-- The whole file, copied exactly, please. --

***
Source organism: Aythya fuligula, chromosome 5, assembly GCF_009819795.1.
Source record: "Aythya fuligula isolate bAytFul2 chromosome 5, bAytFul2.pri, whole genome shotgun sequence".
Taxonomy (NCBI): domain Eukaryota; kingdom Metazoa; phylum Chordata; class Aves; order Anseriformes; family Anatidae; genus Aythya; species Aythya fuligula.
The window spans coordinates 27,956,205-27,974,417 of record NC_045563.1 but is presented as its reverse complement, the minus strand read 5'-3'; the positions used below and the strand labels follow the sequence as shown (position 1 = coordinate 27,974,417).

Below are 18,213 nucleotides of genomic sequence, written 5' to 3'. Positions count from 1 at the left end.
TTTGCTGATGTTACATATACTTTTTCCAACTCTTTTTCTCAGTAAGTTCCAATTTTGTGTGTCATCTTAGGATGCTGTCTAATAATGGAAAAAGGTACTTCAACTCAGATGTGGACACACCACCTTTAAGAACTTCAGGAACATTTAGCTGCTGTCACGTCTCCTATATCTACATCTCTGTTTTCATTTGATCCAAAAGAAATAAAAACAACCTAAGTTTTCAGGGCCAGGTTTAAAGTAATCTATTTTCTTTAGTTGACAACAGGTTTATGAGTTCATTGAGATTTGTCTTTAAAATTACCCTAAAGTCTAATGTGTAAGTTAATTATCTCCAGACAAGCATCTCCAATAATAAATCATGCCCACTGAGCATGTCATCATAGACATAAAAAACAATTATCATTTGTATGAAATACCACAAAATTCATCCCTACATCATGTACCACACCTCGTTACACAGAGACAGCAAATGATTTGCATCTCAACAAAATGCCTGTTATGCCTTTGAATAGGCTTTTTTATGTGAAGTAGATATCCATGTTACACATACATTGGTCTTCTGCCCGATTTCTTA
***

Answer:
Source organism: Aythya fuligula, chromosome 5, assembly GCF_009819795.1.
Source record: "Aythya fuligula isolate bAytFul2 chromosome 5, bAytFul2.pri, whole genome shotgun sequence".
Taxonomy (NCBI): domain Eukaryota; kingdom Metazoa; phylum Chordata; class Aves; order Anseriformes; family Anatidae; genus Aythya; species Aythya fuligula.
The window spans coordinates 27,956,205-27,974,417 of record NC_045563.1 but is presented as its reverse complement, the minus strand read 5'-3'; the positions used below and the strand labels follow the sequence as shown (position 1 = coordinate 27,974,417).

Below are 18,213 nucleotides of genomic sequence, written 5' to 3'. Positions count from 1 at the left end.
TTTGCTGATGTTACATATACTTTTTCCAACTCTTTTTCTCAGTAAGTTCCAATTTTGTGTGTCATCTTAGGATGCTGTCTAATAATGGAAAAAGGTACTTCAACTCAGATGTGGACACACCACCTTTAAGAACTTCAGGAACATTTAGCTGCTGTCACGTCTCCTATATCTACATCTCTGTTTTCATTTGATCCAAAAGAAATAAAAACAACCTAAGTTTTCAGGGCCAGGTTTAAAGTAATCTATTTTCTTTAGTTGACAACAGGTTTATGAGTTCATTGAGATTTGTCTTTAAAATTACCCTAAAGTCTAATGTGTAAGTTAATTATCTCCAGACAAGCATCTCCAATAATAAATCATGCCCACTGAGCATGTCATCATAGACATAAAAAACAATTATCATTTGTATGAAATACCACAAAATTCATCCCTACATCATGTACCACACCTCGTTACACAGAGACAGCAAATGATTTGCATCTCAACAAAATGCCTGTTATGCCTTTGAATAGGCTTTTTTATGTGAAGTAGATATCCATGTTACACATACATTGGTCTTCTGCCCGATTTCTTA